The Laundry/Machine Shop accommodated both Sisters and Brethren’s work. Equipment in the machine shop and washroom was powered by an overshot waterwheel and later by a turbine, fed by the Shakers’ extensive water system.

Housing both Brethren’s and Sisters’ work under one roof was rare throughout Shaker history due to their belief in gender separation. Machines and equipment in the building ran on a state-of-the-art waterpower system powered by an overshot wheel developed in the Village’s earliest years. This building illustrates not only the separate nature of work carried out by the Brethren and the Sisters, but also the Shaker philosophy of “Hands to Work and Hearts to God.” This saying, attributed to the Shaker founder Mother Ann Lee, stood as a reminder to all Believers that, according to Shaker principles, work and worship, the practical and the spiritual, were inseparable.

In 1858, always willing and eager to upgrade to the most modern technologies available, the Shakers installed a more advanced water turbine, greatly increasing the efficiency and productivity of the woodworking and laundry activities. The turbine is demonstrated daily to museum visitors. The Machine Shop is a large open room. A section of the floor is partially open to provide access to the turbine. The main shaft is original, but other components have been replaced as the originals were removed for a scrap drive during World War II.

The Laundry/Machine Shop may have begun as a dwelling dating to the 1790s, later adapted to a large utilitarian building positioned over the penstock, or incoming water supply pipe, from the reservoir.  The post-and-beam structure is generally clad in clapboard like most building in the Village, with a stone foundation and wooden roof shingles.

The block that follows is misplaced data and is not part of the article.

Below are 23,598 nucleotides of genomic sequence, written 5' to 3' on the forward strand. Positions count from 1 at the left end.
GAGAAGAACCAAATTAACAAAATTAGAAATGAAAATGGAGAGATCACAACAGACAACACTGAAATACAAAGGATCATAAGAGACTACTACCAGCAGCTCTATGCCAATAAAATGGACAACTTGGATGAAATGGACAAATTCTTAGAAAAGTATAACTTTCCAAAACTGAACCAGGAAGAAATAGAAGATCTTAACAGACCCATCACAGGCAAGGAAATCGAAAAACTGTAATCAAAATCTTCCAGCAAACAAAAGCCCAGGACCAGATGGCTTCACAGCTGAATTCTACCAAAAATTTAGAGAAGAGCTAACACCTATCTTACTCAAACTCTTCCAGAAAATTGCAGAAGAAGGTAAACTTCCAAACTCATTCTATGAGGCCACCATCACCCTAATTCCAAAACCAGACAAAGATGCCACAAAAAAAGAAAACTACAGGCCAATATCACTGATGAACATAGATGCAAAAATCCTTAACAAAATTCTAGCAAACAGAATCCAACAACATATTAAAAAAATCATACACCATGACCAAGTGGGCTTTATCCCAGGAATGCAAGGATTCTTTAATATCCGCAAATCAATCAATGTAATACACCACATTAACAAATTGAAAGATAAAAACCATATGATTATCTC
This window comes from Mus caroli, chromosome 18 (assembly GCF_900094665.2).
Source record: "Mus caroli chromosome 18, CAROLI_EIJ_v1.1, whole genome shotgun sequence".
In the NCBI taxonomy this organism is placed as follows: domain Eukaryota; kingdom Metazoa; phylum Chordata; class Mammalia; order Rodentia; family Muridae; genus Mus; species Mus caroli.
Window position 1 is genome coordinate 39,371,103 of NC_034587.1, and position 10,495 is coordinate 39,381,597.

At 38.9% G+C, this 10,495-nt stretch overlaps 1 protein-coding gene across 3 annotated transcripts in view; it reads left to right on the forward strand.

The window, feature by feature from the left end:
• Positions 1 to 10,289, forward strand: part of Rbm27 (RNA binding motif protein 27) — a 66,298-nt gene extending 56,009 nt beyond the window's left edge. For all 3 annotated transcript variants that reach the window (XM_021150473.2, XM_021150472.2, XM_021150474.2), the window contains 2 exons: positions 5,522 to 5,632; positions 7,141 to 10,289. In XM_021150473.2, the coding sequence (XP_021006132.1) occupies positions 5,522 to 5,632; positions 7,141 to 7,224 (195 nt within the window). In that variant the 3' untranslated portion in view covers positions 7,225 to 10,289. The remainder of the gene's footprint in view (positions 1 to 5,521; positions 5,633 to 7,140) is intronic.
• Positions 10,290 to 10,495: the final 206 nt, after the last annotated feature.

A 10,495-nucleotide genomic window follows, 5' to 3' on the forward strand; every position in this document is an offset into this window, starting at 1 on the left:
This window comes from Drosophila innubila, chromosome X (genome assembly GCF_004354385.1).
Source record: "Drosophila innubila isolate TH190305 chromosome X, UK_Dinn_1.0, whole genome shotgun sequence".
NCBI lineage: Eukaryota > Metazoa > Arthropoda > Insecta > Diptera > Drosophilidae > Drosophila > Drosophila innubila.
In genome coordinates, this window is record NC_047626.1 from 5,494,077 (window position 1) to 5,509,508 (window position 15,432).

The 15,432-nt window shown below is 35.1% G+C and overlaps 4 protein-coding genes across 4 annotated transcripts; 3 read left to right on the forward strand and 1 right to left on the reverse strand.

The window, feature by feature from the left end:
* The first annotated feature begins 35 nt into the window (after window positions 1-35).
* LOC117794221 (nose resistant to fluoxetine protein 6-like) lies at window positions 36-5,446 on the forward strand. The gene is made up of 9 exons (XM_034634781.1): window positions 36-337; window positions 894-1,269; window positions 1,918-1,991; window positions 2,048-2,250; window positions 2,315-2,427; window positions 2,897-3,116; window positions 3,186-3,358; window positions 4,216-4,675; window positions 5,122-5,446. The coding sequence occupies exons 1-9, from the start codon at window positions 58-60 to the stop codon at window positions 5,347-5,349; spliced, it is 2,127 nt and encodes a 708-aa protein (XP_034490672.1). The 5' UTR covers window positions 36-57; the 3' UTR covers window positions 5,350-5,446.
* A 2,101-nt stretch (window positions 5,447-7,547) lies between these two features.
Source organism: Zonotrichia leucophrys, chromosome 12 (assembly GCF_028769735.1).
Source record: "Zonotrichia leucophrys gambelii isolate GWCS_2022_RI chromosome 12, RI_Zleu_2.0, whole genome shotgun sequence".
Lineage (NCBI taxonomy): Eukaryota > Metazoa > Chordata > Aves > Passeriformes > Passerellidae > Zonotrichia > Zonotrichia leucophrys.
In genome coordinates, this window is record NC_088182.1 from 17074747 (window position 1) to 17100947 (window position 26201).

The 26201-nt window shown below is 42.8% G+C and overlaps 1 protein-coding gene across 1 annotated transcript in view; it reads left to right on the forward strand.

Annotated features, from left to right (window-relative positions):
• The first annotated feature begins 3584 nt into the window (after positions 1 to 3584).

The laundry wash room floor is covered with marble slabs, which slope up at the edges of the walls.  A brick stove is built onto the south end of the large fireplace, which is faced with marble slabs.  A circular stone base near the east wall marks the location of an early washing machine, operated by the overhead shafts and wheels.  There is an ironing room.  A central stairway leads to the second story, where wooden drying racks hang from exposed framing, and there are also stairs to the attic.

CLICK HERE to visit the Fine Woodworking magazine website and view a video about the water-powered equipment in the Machine Shop!


…A Word from our Historic Preservation Team

Paint Analysis in the Laundry & Machine Shop


Paint analysis for Laundry&Machien Shop entry web

In 2013, students in the UMass Amherst / Hancock Shaker Village Master of Science in Design and Historic Preservation program took samples (pictured above) of woodwork and plaster from various laundry rooms. These samples were scientifically analyzed using optical microscopy techniques to discover that most of the woodwork in the washroom was originally unpainted. The peg rail in the stairway and the baseboards in the ironing room had a thin application of deep red-orange oil-based paint. Some surfaces had a coating of plant resin varnish over the the paint.  After 1845, the Shakers painted both rooms with an off-white paint that included zinc white.